Margot Wallstrom, Swedish FM embroiled in housing scandal
20 Jan 2016 - 0:00
Stockholm: Swedish Foreign Minister Margot Wallstrom, a rising star of the left-wing who's made a name as an uncompromising women's and human rights defender, could see her lustre fade after becoming embroiled in a housing scandal.
At 61, the frank-talking Social Democrat has courted controversy since taking office in October 2014, launching what she termed a "feminist foreign policy" and subsequently ruffling feathers in Russia, Saudi Arabia and Israel in less than a year.
Throughout her four decades in Swedish and international politics she has stuck fiercely to her convictions and leftist ideals, in a career marked by her tough-talking, no-nonsense style.
Wallstrom has "a rare ability to stir things up," opposition leader Anna Kinberg Batra of the Conservatives said recently.
In one of her first moves as foreign minister, Wallstrom enraged Israel by announcing Sweden's recognition of a Palestinian state.
She recently angered Israel again by calling for "thorough" investigations into the Israeli army's killing of Palestinians, which she has termed "extrajudicial killings."
Last week Israel said it had had enough and declared her persona non grata.
And last year, Sweden's diplomatic ties with Riyadh were frozen after she called Saudi Arabia a "dictatorship" and slammed it for human rights abuses, using brazen terms that other Western diplomats might have avoided in dealing with the oil-rich state.
But regardless of the storms brewing around her, Wallstrom, who first entered parliament at the age of 25, remains apparently unflappable.
"We want good relations with Israel, we are friends of Israel," was her response to being declared unwelcome there.
She displayed the same coolness Tuesday when an anti-corruption prosecutor announced he had opened a preliminary inquiry to determine whether a crime was committed when she obtained a rent-controlled apartment from the municipal workers' union Kommunal, bypassing a queue of less eminent would-be tenants.
Stockholm has an acute housing shortage and the average waiting period to officially obtain a rental apartment is 13 years.
"I welcome an investigation. I have nothing to hide and it is good that this will get sorted out," Wallstrom told news agency TT, adding: "I will continue to do my job."
- Poster girl for Swedish feminists -
Born in 1954 in northern Sweden into a modest family, she became politically active as a teenager in the Social Democratic youth wing.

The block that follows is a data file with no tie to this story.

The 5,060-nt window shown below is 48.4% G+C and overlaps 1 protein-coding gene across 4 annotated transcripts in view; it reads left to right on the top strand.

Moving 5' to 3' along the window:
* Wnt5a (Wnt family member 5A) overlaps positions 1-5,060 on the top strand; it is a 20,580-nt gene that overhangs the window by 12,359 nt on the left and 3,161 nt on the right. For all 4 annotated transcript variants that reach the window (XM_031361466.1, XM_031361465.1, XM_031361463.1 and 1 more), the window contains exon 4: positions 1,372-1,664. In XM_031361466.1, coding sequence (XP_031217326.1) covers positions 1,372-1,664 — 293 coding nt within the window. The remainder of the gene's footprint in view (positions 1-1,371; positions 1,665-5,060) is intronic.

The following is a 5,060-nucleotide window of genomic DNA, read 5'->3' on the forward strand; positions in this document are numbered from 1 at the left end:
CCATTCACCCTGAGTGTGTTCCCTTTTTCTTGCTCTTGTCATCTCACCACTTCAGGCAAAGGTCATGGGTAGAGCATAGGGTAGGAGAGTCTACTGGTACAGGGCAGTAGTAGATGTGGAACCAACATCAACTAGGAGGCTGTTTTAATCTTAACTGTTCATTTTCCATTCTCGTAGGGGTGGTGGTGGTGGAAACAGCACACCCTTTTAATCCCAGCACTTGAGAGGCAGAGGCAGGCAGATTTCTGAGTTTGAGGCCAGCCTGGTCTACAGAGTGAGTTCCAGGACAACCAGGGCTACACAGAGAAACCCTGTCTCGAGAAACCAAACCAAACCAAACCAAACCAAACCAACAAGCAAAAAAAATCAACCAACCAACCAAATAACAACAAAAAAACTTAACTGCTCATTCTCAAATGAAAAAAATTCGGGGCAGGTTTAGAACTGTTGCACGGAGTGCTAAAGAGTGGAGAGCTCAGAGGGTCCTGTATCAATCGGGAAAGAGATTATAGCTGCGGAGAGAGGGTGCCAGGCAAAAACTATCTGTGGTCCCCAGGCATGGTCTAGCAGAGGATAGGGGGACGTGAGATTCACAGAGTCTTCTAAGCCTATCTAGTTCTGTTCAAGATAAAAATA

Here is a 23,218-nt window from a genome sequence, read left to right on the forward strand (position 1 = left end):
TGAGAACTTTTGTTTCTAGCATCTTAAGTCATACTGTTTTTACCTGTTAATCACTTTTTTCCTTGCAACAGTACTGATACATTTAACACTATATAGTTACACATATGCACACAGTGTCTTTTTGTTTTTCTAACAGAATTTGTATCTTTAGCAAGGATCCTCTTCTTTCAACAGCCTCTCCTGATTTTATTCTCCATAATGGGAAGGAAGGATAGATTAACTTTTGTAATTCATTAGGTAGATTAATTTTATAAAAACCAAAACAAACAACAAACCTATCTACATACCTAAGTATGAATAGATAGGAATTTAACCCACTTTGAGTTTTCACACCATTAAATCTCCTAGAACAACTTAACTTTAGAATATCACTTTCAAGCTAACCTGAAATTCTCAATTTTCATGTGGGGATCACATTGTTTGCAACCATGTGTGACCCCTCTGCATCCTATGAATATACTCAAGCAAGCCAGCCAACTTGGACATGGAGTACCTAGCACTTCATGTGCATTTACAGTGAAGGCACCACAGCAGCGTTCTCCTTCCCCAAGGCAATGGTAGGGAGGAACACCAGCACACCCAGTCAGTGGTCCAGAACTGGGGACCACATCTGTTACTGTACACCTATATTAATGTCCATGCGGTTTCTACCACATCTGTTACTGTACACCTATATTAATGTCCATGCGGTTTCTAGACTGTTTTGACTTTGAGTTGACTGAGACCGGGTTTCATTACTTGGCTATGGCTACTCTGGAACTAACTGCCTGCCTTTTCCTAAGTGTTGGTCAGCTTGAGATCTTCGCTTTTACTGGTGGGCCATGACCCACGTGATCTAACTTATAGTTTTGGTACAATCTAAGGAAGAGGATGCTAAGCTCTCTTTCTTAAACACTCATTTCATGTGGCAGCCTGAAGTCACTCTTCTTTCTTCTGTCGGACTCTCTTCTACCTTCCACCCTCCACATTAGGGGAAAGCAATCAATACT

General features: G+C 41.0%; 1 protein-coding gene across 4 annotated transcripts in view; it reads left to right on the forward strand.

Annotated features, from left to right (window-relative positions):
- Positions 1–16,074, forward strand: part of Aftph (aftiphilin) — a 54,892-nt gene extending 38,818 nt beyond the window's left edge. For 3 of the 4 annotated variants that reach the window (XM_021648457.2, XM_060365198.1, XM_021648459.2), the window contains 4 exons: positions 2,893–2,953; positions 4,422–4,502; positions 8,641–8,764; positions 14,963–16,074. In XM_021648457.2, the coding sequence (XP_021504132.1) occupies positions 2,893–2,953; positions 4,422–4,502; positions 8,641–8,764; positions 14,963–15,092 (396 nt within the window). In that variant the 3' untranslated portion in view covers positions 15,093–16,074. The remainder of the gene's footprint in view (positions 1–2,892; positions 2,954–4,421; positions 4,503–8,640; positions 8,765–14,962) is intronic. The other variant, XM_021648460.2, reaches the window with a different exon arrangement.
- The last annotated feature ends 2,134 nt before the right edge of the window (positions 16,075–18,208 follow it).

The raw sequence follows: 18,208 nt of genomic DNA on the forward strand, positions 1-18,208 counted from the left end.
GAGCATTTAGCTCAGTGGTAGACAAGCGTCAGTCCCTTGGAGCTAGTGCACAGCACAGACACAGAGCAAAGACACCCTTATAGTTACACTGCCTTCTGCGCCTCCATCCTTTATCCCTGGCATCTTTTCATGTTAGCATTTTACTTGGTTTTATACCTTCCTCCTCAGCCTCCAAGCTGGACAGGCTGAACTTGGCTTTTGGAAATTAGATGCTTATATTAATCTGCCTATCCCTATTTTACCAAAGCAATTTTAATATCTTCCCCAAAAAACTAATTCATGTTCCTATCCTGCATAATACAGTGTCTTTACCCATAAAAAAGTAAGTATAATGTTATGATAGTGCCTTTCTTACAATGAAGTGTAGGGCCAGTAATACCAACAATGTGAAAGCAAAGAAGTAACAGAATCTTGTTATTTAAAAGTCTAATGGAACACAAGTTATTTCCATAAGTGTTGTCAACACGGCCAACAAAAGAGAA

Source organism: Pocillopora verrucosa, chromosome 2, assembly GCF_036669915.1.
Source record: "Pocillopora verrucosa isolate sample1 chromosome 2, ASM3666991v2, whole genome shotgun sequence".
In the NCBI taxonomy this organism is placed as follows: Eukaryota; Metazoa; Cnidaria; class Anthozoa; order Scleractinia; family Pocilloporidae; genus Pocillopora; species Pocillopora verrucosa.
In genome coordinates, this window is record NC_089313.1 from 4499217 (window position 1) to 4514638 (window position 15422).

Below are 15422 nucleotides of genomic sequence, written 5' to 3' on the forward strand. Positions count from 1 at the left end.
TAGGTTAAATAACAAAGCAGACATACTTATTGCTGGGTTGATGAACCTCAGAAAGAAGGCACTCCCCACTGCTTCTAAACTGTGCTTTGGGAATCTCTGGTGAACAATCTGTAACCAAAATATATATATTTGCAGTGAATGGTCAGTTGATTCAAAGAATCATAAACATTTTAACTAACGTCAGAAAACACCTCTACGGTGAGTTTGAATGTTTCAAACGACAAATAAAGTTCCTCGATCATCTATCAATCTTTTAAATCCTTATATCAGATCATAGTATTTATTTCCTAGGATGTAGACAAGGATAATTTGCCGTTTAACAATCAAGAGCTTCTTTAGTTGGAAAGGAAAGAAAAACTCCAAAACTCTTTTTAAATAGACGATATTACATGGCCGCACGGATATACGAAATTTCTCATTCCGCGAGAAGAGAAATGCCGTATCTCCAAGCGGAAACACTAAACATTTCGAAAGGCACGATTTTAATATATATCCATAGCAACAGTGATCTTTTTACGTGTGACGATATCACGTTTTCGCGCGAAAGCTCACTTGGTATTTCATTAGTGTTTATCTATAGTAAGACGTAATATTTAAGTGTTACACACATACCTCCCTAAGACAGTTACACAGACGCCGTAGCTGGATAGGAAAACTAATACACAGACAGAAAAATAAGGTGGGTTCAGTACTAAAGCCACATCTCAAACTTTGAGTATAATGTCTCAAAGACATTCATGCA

In the 1970s, Wallstrom was influenced early in her political career by Sweden's Social Democratic leader Olof Palme, the charismatic firebrand to whom she is occasionally compared.
Her talent for playing the game of politics and her hard-hitting, straightforward style helped her rise quickly through party ranks. She was given her first cabinet post, as deputy public administration minister, at the age of 32.
She went on to hold the portfolio for social affairs and then culture, before leaving for Brussels in 1999.
She was first appointed Environment Commissioner, then served another term as vice president of the Commission, and has tirelessly fought for women to be promoted within the Commission, the EU's executive arm.
With a steely gaze and short blonde bob, she is the poster girl for the Swedish no-nonsense career woman: when she moved her family to Brussels so she could become Sweden's European commissioner in 1999, her husband stayed home to cook, clean and care for their two sons, Viktor and Erik, then aged 14 and 6.
After her second stint in Brussels, she had caught the eye of UN Secretary-General Ban Ki-moon, who named her special envoy on Sexual Violence in Conflict in 2010, a post she held until 2012.
Two years later, when the Social Democrats were planning their return to power in 2014 after eight years in opposition, prime minister to-be Stefan Lofven had Wallstrom in mind as his foreign minister: Her international experience would make up for his own shortcomings, his career having been spent as a union leader.
With crises in the Middle East and Ukraine occupying her time after taking up her new job as foreign minister, she signed her rental contract in April 2015, unaware that her housing arrangement would lead anti-corruption prosecutors to open a preliminary inquiry months later.